I won't repeat what others have already written with respect to the theme and agree that, up front, the less you know about it the better. Probably my biggest complaint is with the narrator. Admittedly there are many run-on sentences within the text, but that alone isn't always a bad thing. However, the narrator lacked helpful pauses and read with so little inflection that even i felt out of breath by the time the full stop presented itself.
In my opinion it's probably best to forego the audio version of this book and maybe read it instead.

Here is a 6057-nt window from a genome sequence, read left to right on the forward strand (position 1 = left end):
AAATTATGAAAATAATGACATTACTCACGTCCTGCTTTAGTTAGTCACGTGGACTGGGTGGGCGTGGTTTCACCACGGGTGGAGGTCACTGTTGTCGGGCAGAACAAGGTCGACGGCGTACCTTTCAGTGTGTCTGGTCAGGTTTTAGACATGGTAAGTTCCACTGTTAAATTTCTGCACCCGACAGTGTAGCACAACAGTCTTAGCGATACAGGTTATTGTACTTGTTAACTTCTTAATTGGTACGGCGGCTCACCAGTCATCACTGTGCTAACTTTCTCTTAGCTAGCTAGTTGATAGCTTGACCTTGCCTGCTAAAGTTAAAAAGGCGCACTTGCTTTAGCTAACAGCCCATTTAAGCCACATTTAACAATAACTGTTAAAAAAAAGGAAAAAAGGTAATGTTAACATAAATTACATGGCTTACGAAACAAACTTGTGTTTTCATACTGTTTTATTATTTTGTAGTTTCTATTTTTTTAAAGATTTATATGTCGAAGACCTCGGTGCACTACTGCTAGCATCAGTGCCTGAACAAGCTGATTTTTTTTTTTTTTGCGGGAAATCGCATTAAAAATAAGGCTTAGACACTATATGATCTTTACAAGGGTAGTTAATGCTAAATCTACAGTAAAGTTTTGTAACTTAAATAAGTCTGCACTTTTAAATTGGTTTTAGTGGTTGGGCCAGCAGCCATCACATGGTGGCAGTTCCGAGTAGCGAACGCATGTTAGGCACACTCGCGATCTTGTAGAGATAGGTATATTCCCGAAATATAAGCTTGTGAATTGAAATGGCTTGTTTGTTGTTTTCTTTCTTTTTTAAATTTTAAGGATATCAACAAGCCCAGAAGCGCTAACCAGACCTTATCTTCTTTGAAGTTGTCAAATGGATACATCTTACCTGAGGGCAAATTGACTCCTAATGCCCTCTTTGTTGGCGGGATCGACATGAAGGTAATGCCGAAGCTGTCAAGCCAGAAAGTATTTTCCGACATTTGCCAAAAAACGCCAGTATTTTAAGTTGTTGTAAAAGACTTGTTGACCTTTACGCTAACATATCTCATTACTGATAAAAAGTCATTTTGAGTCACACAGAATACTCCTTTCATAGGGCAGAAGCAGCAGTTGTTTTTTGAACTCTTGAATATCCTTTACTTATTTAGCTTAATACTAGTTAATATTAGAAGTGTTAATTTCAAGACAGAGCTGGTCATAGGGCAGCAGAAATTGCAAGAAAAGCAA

It took me a while to get into this book, but overall it was an interesting listen. It abounds with scientific terminology and as a non-scientist, there were times that i got a bit lost. However, and as the title suggests, there is a lot of "is-there-a-god" discussion, addressing the philosophical question about the reality of a higher power/creator rather than the theological Christian ethic--an important distinction for me, an agnostic bordering on atheism. These heady discussions mostly occur between the paleontologist at a Canadian museum and and a very likable alien and are hugely thought-provoking and well conceived. I ended up caring a lot for the characters, and though the ending was a tad contrived, the story was engaging and the narrator excellent. Recommend...